If you have ever seen what looks like missing mortar between the bricks about every two or three feet on a brick veneer wall you are most likely looking at what are called weep holes or weeps.
They are an important part of the brick or masonry veneer system. In building construction, weeps are typically found in a masonry veneer or cavity wall, just above the flashing. The cavity serves as a way to drain this water back out through the weep holes. The weep holes allow wind to create an air stream through the cavity. The stream removes evaporated water from the cavity to the outside. Weep holes are also placed above windows to prevent dry/moisture rot of a wooden window frame.
Now the other day while doing an inspection on a 5400 square foot six year old home, I found something that I see a few times a year. A homeowner thought that the weep holes were a defect or mistake made by the mason when the brick was placed on the home. So Mr. Home Owner decided that he needed to seal each and every single weep hole with silicone.. I stopped counting at the 26th sealed weep! This really could be a major problem if the silicone can't be fully removed from the weep holes. It would defeat the reason for the weeps and could cause major damage to the wall of the home.
So never seal those open holes in the brick walls on your home!
A good deck can improve the value of your home and make for an enjoyable space to relax with family and friends, but improperly built decks are also one of the number one problematic items we find during a home inspection. So many folks do not follow the prescribed and published deck building guidelines for the proper construction of a deck and very seldom are permits taken out to build a deck, so no permit means no inspection or oversight of its construction.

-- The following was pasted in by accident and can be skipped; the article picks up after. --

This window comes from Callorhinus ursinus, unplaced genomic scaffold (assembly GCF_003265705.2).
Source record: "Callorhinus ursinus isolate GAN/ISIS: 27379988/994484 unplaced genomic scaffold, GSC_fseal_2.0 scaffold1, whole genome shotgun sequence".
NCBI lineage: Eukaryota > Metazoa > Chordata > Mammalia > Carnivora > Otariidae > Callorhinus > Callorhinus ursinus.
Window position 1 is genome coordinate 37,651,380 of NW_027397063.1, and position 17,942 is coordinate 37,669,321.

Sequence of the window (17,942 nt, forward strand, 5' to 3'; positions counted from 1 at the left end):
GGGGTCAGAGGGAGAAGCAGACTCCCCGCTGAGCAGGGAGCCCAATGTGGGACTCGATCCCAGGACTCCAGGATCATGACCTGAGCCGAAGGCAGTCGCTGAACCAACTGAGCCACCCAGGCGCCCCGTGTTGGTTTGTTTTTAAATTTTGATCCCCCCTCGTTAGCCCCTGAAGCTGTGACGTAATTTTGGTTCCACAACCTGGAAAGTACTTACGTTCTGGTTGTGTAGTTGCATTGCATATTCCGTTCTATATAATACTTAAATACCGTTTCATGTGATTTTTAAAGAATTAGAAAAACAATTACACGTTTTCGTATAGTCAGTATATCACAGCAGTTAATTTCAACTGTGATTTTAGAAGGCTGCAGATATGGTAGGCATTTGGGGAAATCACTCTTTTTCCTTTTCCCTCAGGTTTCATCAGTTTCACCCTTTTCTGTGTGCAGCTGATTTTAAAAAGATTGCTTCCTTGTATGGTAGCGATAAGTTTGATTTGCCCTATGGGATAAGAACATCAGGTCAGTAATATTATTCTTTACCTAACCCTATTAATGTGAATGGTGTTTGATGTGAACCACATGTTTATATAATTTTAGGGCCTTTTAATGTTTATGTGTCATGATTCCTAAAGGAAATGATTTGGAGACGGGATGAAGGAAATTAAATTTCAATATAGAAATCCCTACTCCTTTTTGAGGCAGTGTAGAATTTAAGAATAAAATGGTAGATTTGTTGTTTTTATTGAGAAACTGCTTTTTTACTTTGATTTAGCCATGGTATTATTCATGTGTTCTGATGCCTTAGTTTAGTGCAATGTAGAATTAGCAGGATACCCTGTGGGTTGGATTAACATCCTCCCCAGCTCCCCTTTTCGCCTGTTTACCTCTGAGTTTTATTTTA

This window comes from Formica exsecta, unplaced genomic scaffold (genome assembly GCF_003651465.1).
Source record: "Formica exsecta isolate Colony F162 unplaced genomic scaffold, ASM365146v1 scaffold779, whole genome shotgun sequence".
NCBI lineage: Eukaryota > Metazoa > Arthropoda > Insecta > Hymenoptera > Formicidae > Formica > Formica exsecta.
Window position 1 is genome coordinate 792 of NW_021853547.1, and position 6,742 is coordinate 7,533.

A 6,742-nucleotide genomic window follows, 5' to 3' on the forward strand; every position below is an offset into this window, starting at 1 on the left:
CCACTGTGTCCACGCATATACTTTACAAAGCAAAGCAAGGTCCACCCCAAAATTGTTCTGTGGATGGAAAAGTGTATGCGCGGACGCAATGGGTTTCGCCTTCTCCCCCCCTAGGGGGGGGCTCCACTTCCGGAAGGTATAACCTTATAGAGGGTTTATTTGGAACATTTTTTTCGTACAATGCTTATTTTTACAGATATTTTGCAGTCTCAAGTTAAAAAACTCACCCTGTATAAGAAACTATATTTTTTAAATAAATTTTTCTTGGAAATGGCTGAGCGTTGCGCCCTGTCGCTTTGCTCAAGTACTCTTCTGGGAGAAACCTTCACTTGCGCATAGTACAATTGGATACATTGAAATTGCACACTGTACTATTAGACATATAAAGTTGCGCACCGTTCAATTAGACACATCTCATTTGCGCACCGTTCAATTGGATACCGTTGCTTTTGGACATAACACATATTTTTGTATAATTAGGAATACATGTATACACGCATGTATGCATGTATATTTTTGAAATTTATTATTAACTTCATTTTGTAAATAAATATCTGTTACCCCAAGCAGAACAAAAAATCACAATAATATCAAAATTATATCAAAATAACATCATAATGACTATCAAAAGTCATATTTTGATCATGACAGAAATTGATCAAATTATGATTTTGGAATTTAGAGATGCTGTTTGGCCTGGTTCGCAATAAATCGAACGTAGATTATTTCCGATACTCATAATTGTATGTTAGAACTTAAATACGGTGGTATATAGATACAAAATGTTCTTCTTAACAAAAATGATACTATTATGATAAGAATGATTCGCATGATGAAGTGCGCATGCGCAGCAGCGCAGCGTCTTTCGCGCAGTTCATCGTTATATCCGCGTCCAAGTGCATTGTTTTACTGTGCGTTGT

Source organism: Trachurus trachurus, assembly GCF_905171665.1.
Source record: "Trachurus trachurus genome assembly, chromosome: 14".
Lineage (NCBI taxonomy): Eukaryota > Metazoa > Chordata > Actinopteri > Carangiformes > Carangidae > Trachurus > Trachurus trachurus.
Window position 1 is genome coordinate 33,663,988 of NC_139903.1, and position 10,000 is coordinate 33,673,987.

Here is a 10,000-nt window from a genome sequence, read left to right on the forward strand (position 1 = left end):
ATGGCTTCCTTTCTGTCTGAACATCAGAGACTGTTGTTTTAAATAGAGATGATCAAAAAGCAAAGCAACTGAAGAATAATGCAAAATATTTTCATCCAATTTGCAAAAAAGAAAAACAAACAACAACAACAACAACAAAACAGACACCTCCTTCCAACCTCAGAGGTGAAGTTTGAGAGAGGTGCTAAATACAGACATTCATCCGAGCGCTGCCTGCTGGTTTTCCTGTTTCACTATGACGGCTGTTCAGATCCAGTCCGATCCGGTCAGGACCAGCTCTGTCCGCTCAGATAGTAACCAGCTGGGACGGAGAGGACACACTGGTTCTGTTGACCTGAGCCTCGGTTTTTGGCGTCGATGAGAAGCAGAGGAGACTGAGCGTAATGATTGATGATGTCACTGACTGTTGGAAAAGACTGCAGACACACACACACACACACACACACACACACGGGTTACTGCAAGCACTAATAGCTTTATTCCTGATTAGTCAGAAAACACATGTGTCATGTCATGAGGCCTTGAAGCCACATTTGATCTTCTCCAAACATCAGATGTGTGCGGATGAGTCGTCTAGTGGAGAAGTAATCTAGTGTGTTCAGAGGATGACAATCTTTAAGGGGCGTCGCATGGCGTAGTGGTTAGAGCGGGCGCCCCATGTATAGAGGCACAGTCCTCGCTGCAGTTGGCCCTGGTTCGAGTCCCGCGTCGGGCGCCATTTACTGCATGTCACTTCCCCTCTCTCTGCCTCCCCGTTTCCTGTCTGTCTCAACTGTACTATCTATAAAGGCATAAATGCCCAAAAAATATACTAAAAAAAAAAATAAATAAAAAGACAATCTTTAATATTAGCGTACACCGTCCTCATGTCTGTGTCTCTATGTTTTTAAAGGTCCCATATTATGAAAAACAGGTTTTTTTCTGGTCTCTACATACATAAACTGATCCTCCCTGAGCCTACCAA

Even the professional deck builders make mistakes! While doing an inspection I came across this deck. It was a large deck that measured 20' in length and at it's widest point 18'. They built the deck with composite deck boards, which are not inexpensive. They used composite railings, guards and handrail on the stairs. this is a very expensive deck.. The listing agent said it was valued at $16,000!
When I walked up the stairs, I noticed that I had to bend to the side to hold the handrail. The handrail was only 23" high at it's highest point along the deck stairs. It should be at a minumn 34" along the stairs.. So we have a problem! The deck builder had only one job to do and that was to build the deck properly and they didn't do that! Handrails are so important and need to be built to current safety guidelines.
So, if you are having a deck built be sure you check and follow up with the work that is being done. Take that permit out so that it will be inspected and better yet, call a qualified inspector like Trace Inspections to double check that contractors work!
Scott Patterson has been a professional home inspector since 1995 and works out of the Greater Nashville TN area. You can contact him at his office 615-302-1113 or on his cell at 615-870-4162 via text or voice.